The rep tells GossipCop.com, "That is actually funny. Uma hasn't even been in the same room as Pattinson."
Thurman will play a wealthy woman who is seduced by Pattinson's younger character in the movie, an adaptation of Guy de Maupassant's 1885 novel.
The Brit has been bombarded with scripts ever since he shot to fame as vampire Edward Cullen in the hit 2008 film - but he's still adjusting to the idea of being able to reject a role after years of taking whatever parts came his way.
And Pattinson admits he's nervous about being cast in big-budget movies - because he's only starred in one other film, Remember Me, since the Twilight series changed his life.
He tells MTV.com, "It's definitely different. You get offered stuff that you would never dream of getting offered before, but that's also scary. You don't have to audition for anything. (But) I don't want to do a movie just so it gets made. You have to question yourself a lot more. Before Twilight, I did any movie that I got (offered), and you'd try and make the best of it afterwards. But now, you're expected to come into the movie and provide not only economic viability, but also a performance as well. You can't just mess around. People are like, 'We're employing you to be here, as a star and an actor.' It's difficult, and it's scary."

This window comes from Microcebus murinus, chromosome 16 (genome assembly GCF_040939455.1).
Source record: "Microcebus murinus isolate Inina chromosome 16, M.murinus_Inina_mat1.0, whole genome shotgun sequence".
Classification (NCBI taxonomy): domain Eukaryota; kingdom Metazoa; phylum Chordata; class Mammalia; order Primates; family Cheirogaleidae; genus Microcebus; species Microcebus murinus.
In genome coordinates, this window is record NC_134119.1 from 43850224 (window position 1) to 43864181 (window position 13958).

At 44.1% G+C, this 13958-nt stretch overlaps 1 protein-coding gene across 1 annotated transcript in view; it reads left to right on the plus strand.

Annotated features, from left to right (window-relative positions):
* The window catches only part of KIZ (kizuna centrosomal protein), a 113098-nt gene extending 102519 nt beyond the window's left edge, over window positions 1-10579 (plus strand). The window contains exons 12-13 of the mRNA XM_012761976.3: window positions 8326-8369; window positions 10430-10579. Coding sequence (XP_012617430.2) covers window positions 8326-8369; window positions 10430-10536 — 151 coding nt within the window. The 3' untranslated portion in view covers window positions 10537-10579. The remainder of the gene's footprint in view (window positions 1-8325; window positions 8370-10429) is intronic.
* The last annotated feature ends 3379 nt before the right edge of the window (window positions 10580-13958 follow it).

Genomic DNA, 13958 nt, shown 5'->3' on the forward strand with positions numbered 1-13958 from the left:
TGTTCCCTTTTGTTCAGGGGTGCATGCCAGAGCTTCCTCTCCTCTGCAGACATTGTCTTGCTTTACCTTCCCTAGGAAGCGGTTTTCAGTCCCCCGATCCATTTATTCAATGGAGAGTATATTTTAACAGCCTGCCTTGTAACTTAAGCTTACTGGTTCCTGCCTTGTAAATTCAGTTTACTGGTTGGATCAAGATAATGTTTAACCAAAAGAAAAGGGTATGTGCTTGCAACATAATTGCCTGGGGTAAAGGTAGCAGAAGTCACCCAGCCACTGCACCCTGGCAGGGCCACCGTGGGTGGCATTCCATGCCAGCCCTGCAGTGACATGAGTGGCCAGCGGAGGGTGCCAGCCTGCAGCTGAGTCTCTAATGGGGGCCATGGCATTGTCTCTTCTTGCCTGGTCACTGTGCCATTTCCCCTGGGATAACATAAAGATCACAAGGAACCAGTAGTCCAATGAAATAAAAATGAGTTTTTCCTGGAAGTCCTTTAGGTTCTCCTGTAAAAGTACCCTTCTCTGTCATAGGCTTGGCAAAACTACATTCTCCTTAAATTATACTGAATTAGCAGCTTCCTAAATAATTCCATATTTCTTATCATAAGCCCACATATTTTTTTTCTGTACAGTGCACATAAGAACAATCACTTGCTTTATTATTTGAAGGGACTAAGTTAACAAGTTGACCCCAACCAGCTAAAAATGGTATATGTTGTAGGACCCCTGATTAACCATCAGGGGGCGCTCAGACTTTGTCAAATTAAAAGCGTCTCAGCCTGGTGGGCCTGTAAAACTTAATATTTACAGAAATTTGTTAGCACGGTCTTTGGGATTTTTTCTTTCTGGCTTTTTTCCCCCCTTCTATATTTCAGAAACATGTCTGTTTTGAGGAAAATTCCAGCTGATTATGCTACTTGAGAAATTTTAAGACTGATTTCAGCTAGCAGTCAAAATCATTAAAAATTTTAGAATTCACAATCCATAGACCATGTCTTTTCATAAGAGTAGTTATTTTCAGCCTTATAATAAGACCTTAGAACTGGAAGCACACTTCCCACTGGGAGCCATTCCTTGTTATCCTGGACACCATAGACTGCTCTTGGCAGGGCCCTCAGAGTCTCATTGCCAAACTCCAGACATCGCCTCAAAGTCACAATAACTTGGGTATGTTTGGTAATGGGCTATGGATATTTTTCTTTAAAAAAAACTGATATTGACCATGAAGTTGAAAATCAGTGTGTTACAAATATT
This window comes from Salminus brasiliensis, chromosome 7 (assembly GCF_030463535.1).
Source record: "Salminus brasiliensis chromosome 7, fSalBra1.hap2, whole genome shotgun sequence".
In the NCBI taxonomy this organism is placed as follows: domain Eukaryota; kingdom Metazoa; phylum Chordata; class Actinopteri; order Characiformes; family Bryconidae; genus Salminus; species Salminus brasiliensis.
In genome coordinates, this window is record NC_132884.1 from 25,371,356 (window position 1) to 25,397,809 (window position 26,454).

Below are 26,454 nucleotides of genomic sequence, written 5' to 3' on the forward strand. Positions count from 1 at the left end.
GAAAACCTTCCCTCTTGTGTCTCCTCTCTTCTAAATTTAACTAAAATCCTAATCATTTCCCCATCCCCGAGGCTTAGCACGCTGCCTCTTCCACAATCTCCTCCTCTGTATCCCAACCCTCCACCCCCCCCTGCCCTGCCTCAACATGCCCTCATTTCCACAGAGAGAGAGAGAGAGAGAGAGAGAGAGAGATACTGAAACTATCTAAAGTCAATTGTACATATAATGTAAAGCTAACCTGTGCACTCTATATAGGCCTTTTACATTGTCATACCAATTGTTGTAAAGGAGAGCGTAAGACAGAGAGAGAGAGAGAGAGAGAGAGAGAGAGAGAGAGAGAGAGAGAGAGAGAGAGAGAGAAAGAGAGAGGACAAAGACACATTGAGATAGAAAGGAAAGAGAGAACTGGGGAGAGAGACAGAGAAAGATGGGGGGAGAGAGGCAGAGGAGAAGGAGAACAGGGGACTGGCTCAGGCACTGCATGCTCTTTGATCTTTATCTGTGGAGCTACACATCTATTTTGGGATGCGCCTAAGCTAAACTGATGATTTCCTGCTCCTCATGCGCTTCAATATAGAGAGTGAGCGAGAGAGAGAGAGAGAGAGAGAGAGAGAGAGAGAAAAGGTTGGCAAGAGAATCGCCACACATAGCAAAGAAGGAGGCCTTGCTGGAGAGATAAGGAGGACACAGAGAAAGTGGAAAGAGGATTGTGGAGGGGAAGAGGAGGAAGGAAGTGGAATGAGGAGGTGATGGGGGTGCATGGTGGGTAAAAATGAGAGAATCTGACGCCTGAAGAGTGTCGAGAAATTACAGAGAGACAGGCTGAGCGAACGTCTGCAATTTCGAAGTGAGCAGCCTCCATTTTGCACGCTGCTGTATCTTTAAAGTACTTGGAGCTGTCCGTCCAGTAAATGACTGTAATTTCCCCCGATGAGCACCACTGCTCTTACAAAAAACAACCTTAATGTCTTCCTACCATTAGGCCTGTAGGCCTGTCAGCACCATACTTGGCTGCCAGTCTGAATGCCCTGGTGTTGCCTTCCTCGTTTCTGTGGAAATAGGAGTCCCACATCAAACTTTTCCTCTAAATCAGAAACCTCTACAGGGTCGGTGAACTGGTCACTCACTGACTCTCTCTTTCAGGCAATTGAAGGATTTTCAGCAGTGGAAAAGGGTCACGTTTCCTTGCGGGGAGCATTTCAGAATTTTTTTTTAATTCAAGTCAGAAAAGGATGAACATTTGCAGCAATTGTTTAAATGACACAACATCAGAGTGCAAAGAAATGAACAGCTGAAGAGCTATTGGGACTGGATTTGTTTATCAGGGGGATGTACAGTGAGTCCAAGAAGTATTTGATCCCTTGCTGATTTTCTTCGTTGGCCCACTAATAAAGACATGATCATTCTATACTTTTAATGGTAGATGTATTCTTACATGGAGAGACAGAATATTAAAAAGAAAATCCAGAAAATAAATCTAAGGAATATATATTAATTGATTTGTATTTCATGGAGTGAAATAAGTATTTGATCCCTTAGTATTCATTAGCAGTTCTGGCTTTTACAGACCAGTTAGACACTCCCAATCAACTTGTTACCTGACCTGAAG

But the 23 year old can expect some good advice about the movie business from the high-profile actors he's set to work with, including Uma Thurman, Rachel Weisz and Hugh Jackman.
He adds, "I'm doing a movie (with Thurman) called Bel Ami in February, an adaption to a Guy de Maupassant novel. And I'm doing - I hope - a Western with Rachel Weisz and Hugh Jackman called Unbound Captives sometime around there as well. They've got to try and juggle things around until everybody's schedules work."
The British hunk has become a megastar since landing the role of vampire Edward Cullen in the hugely successful Twilight franchise, but he insists he's most content portraying "weirdos" in independent films.
He tells Vanity Fair magazine, "There's no point (doing an action blockbuster) - I mean, I don't have any material desires at all. I wear the same clothes every single day. I don't buy anything. And I don't go out anymore either!"
Instead, Pattinson has chosen a low-budget Western based on the book Bel-Ami by Guy de Maupassant as his next movie project, playing a man who "thinks like an animal" and "just rips off and screws over all of his friends".
He says, "(When you play a weirdo), you can always have an excuse... 'He's a weirdo!'"